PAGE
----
Citrus fruits are not just delicious...
Citrus fruits are not only delicious for their balanced tart and sweet taste, but they are also an essential part of everyday nutrition. Packed with multiple nutrients such as vitamin C, flavonoids, and fiber, citrus fruits confer vascular protection, reduce inflammation, improve gastrointestinal function, and help prevent diabetes and cancer.
Citrons, called Thyon by the Greeks and Citrus by the Romans, have long been in demand for religious celebrations and thanksgiving services. The Jewish Feast of Tabernacles (Sukkot), which has its roots as a festival thanksgiving for the fruit harvest, features the citron prominently.
New varieties of citrus fruit, including oranges, lemons, limes, and grapefruit, were developed as hybrids with the original citron. Spanish explorers brought sweet oranges to the American continent. Christopher Columbus may have introduced citrus seeds to Haiti on his second voyage in 1493.
The fruits, which were valued for their medicinal properties, were found wherever they were grown and were used to treat a wide range of human ailments. Today, we know much more about the nutrients and phytochemicals in citrus fruits that give them their immune-boosting powers:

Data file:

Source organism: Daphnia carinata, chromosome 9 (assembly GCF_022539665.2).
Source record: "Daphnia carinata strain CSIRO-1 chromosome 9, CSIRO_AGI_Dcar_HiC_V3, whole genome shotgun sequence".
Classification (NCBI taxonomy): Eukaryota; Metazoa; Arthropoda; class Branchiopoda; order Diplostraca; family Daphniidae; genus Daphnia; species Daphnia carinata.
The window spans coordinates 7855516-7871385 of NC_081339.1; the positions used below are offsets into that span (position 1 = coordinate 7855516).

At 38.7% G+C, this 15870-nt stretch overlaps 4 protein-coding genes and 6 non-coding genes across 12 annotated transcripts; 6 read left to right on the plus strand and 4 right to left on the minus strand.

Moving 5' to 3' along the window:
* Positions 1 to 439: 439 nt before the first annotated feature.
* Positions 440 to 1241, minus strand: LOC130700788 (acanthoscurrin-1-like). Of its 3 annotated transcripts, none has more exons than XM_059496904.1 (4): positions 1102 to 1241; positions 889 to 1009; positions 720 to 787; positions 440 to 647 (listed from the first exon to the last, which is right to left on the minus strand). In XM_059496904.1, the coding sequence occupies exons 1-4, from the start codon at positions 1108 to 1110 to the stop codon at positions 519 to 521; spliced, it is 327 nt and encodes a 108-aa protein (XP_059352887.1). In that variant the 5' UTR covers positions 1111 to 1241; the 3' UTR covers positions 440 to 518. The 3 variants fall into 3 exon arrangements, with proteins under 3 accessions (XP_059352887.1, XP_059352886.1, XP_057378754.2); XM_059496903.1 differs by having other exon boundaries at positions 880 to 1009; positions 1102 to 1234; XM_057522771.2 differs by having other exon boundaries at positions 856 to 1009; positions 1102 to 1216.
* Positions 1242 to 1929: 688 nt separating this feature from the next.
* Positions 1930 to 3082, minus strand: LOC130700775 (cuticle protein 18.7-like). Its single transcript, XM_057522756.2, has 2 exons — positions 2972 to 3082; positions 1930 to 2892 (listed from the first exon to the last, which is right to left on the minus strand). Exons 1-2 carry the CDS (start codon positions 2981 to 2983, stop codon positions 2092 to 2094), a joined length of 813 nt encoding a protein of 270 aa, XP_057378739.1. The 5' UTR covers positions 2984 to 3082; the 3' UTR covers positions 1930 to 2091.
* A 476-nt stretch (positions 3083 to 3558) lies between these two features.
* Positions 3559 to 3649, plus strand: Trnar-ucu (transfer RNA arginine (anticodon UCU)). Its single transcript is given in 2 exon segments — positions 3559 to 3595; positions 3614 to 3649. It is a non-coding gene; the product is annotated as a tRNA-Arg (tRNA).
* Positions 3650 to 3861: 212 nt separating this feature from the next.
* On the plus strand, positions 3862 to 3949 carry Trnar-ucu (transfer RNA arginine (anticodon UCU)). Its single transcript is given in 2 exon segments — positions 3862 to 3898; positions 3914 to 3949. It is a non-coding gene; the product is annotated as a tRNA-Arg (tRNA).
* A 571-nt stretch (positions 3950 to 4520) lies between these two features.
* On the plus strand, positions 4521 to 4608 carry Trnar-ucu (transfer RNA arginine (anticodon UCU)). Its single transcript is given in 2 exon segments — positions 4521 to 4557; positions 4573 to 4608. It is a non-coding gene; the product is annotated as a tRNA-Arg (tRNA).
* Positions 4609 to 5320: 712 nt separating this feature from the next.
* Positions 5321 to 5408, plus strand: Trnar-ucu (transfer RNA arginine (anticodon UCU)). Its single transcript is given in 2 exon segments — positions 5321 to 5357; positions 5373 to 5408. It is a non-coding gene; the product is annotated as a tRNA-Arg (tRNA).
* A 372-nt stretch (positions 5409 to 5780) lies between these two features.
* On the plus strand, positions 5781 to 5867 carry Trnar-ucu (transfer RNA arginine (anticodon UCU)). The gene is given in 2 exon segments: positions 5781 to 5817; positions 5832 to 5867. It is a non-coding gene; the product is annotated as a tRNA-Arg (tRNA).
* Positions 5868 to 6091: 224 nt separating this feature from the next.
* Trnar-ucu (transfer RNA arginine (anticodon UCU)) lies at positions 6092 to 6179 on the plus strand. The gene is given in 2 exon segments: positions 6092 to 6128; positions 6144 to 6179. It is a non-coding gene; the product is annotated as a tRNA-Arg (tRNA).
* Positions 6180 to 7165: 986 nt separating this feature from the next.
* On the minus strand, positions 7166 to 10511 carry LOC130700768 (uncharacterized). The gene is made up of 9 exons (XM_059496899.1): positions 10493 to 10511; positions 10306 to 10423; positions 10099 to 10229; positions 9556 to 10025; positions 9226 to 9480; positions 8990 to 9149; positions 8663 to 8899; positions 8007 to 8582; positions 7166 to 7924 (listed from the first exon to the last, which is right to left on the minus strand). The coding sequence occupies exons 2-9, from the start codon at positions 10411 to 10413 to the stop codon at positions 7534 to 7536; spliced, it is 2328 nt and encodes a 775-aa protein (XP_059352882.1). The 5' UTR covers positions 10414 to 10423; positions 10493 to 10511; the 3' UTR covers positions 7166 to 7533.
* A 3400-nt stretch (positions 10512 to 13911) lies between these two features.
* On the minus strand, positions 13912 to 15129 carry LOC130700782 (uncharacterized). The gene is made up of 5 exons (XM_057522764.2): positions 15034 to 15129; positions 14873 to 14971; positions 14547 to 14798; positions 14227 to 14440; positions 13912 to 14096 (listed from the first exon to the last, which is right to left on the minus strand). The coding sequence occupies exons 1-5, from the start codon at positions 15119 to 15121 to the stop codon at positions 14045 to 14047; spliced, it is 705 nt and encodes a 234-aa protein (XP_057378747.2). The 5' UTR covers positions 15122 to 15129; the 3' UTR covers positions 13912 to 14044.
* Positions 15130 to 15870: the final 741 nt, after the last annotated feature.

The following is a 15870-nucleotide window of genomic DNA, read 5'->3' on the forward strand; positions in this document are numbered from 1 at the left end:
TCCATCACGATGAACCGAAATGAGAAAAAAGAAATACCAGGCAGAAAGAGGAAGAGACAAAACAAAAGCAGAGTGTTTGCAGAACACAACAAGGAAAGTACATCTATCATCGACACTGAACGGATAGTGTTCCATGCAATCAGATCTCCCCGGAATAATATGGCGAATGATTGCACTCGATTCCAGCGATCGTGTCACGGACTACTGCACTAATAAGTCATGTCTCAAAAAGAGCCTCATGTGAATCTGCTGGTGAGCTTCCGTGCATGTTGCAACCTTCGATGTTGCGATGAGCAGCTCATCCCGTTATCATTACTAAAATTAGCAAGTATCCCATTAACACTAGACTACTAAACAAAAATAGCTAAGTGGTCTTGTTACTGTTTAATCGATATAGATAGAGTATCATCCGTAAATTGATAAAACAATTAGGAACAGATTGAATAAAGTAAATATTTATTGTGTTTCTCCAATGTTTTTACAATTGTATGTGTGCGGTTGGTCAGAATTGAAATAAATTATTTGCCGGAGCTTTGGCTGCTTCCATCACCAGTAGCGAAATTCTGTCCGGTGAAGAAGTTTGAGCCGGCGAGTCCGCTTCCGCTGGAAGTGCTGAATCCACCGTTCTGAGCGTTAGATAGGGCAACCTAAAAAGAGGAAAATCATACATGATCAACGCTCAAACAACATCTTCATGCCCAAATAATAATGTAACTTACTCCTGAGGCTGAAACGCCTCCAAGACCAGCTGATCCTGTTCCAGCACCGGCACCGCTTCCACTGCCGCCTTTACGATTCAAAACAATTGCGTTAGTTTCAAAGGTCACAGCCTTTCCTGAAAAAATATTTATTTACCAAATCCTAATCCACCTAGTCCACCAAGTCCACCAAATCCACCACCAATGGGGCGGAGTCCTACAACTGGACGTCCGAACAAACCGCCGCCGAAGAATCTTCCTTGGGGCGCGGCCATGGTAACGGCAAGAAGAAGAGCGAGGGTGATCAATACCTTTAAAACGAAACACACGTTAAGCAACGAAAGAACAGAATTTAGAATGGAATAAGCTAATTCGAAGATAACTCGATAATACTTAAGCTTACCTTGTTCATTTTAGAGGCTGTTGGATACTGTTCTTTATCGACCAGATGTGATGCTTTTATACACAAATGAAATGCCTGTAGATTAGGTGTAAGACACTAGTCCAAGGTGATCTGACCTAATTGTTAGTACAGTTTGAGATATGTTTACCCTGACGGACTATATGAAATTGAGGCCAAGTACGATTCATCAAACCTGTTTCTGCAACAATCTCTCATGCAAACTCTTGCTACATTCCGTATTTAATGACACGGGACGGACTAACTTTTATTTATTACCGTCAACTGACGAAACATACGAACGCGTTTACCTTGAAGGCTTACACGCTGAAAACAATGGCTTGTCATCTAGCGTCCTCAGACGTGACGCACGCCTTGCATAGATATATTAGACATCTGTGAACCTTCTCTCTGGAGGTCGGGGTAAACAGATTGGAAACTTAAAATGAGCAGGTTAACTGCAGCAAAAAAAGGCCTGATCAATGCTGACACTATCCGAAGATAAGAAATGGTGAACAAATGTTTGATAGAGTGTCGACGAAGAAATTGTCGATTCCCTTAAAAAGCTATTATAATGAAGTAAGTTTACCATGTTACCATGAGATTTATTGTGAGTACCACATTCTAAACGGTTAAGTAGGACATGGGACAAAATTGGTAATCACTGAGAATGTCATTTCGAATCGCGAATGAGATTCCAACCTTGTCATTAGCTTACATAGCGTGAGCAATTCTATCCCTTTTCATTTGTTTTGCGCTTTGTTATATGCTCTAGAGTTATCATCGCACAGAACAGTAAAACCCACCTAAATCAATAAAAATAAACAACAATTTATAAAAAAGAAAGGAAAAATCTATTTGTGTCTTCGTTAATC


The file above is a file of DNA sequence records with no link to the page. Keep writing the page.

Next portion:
Vitamin CVitamin C, or ascorbic acid, is one of the most popular vitamins in the world. Fruits like oranges and lemons are rich sources of vitamin C. Vitamin C helps form and maintain healthy skin, bones, blood vessels, and connective tissues. It also plays an essential role in supporting your immune system and acts as an antioxidant. By reducing inflammation and preventing anemia, vitamin C may help reduce the risk of heart disease, arthritis, and some types of cancer. Vitamin C helps the body absorb the iron found in plants (non-heme iron), essential to human health.
Citrus fruits are rich in vitamin C, which is needed to build healthy body tissues. As a result, eating a citrus fruit with a leafy green salad with seeds, nuts, beans, and other plant-based foods will help boost the amount of iron your body absorbs. In addition, citrus fruits contain flavonoids.
Flavonoids are compounds that give plants their color and make them smell good. Citrus fruit like oranges and lemons contain flavonoids. Other foods, like dark chocolate, contain flavonoids too. Flavonoids have been shown to protect the heart, lower cholesterol levels and fight the spread of cancer cells. Citrus flavonoids can help protect against diabetes by increasing insulin sensitivity, reducing insulin resistance, and improving glucose tolerance. They may also help reduce obesity and inflammation of fat cells.
Finally, citrus flavonoids can modulate gut bacteria composition and activity and improve gut barrier function and inflammation. These effects on gut bacteria suggest that the intake of citrus flavonoids can contribute to a healthy gut.
We use lime in all our wellness tonics. It acts as an acidity regulator (which means we can process without chemical preservatives), and well, just read about it. It's good stuff.